Bay of Plenty employers have collectively paid out more than $548,400 over the past four years for causing serious harm to their workers, including the death of a man while operating a quarry digger and a man who was impaled by a meat work while on the job.
Affco New Zealand and Oropi Quarry Ltd with its sole director Catherine Renner were fined a total of $103,200 by the courts after investigations from Worksafe New Zealand. This includes a $73,200 fine and $120,000 reparation fee from Oropi Quarries to the family of a 24-year-old man killed after losing control of a dump truck.
The fine and reparation fee are each the largest a Western Bay employer has had to pay in at least the past four years.
The man cannot be named for legal reasons but findings into his death revealed a ''litany of health and safety failures'' on the part of his employer.
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The man's death, in which he was crushed by the heavy machinery, was one of 13 Worksafe investigations this year in the Western Bay of Plenty. Of this, only two employers were convicted and fined.
Affco were ordered to pay a fine of $30,000 plus reparation of $25,000 in April after a worker was impaled by a meat hook in his head.
Last year there were 17 investigations compared to 31 in 2014. There were just two convictions last year, involving CMH Contracting Ltd and HEB Construction Ltd.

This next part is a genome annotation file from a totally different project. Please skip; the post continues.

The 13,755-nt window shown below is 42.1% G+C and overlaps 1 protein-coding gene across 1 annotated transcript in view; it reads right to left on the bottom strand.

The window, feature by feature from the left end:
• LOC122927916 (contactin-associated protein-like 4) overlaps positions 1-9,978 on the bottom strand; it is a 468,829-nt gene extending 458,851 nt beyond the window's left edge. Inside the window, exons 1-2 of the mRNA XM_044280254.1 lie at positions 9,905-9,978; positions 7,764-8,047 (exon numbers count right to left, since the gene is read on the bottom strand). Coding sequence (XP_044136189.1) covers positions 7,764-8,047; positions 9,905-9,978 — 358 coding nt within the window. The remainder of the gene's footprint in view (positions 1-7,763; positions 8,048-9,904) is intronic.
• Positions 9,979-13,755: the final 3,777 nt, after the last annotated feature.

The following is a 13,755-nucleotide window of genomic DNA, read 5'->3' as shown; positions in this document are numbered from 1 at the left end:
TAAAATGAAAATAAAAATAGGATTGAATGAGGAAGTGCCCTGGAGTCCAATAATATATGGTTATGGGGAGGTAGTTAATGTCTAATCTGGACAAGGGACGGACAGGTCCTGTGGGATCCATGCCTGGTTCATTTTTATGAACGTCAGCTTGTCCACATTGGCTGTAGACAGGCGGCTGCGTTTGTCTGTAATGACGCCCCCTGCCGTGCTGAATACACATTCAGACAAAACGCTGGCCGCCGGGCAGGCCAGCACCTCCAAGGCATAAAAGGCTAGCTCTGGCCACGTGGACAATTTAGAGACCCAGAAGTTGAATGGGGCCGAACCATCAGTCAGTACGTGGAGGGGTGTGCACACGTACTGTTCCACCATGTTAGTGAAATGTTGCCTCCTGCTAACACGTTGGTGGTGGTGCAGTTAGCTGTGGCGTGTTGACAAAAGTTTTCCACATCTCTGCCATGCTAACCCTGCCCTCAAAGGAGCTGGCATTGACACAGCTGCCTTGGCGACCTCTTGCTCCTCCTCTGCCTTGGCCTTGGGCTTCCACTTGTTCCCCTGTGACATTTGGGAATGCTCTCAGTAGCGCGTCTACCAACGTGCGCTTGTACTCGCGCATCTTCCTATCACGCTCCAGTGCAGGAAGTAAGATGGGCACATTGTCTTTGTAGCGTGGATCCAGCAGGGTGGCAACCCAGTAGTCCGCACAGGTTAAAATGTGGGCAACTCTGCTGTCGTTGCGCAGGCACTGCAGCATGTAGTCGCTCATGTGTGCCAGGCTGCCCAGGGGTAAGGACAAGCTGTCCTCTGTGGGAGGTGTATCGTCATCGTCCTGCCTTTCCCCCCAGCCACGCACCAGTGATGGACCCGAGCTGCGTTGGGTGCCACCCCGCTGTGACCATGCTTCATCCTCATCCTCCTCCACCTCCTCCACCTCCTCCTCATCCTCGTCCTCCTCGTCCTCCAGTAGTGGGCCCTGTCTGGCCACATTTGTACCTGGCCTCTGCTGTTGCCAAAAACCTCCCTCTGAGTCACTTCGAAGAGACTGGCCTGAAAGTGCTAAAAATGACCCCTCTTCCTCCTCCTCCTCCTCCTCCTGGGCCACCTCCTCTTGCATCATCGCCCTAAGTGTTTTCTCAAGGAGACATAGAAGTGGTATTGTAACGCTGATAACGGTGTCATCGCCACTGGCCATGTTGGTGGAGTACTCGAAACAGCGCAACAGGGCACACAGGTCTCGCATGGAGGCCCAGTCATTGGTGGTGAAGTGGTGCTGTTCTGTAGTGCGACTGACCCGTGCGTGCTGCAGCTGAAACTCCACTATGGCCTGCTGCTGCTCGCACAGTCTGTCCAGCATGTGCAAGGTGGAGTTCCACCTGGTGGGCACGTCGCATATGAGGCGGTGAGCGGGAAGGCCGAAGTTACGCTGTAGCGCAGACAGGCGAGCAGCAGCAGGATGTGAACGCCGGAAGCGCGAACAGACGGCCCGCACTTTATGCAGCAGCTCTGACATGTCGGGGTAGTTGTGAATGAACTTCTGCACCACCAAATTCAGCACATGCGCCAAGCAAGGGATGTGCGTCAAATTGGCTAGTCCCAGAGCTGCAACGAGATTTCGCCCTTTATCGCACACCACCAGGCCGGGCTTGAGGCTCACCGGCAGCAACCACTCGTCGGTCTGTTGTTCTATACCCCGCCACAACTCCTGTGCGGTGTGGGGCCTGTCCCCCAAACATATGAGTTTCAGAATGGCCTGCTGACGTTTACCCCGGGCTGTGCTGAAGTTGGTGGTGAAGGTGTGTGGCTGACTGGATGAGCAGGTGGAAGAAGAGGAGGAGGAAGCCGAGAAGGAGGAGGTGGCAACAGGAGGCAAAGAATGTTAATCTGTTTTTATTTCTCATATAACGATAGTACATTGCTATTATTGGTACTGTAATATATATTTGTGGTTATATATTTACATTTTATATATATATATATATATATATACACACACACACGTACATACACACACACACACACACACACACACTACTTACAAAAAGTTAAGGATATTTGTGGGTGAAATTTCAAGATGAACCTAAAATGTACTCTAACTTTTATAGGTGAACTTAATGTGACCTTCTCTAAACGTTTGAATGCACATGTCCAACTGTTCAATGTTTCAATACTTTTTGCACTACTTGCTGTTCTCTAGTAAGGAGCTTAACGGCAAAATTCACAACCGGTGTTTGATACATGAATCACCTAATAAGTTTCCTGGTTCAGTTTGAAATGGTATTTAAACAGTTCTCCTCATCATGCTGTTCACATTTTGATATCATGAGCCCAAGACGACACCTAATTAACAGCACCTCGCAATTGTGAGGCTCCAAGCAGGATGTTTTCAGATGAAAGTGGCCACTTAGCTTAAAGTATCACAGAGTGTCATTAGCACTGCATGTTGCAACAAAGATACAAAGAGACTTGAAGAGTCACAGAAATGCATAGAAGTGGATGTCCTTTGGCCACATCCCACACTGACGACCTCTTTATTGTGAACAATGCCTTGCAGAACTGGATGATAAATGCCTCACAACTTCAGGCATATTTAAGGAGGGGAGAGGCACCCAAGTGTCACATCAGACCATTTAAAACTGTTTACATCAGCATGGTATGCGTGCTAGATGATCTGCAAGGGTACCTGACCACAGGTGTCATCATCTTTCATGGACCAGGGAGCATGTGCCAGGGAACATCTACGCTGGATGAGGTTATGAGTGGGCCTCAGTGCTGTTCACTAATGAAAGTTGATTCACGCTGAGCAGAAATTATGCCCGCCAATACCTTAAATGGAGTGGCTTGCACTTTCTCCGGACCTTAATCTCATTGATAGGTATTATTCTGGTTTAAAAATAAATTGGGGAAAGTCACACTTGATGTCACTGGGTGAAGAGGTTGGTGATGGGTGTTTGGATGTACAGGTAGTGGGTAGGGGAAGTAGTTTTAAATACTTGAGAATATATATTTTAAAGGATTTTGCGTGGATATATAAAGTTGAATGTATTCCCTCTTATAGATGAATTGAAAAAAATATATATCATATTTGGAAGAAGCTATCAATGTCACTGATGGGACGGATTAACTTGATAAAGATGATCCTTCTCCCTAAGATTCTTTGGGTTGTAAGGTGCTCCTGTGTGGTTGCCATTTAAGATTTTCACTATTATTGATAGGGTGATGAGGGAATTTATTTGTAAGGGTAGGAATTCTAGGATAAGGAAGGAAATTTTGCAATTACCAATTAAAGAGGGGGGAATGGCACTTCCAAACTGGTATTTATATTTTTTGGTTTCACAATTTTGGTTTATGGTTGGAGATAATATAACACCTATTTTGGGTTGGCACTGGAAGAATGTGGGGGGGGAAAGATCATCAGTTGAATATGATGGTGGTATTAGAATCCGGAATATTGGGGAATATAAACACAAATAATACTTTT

Worksafe New Zealand deputy general manager for assessments Jo Pugh said construction was one of four key industries it was concerned about. Manufacturing, agriculture and forestry were the others.
New Zealand's "she'll be right" attitude was one of the challenges it struggled to overcome as an agency "because we are constantly looking for how to make things work rather than making things better".
However, the biggest challenge Worksafe faced was changing the employer's mindset from one of liability to one of genuine concern about staff safety, Ms Pugh said.
Hefty fines and reparation partially helped by acting as a deterrent to would-be reckless employers but Worksafe hoped to reach beyond that.
It's not good enough that people don't come home at the end of the day.
''Employers are looking at it from a liability point of view rather than a safe culture point of view. What we want is to take that new awareness out there and translate that to behaviour change.''
She said this was done not by focusing on liability but by focusing on a safety culture. If employers focused too much on fines they could become over-cautious rather than actually thinking about the risks, she said.
''It's not good enough that people don't come home at the end of the day.
''People need to realise that enough is enough and to not be prepared to put up with an unsafe environment.''
New Zealand Council of Trade Unions president Richard Wagstaff said it recently surveyed its members on whether changes made to the Health and Safety Act earlier this year, to put more onus on employers to keep staff safe, had made any impact.
''A quarter said 'no, no real change', half said 'yes, it's a bit better', and another quarter said 'yes, there's been a big change','' Mr Wagstaff said.
''What that says is that there's still a fair way to go, but that's not surprising. Culture doesn't change quickly. It's not just a new manual. It's people's thoughts, habits, etc.''
E tu union national director of industry Jed O'Connell said he and his members had noticed a change in culture towards health and safety.
''There's no doubt there has been a huge awareness since the Pike River disaster. At that time was the start of a seismic shift in attitude towards health and safety.
''It is happening but ... changing people's culture takes a considerable amount of time,'' Mr O'Connell said.
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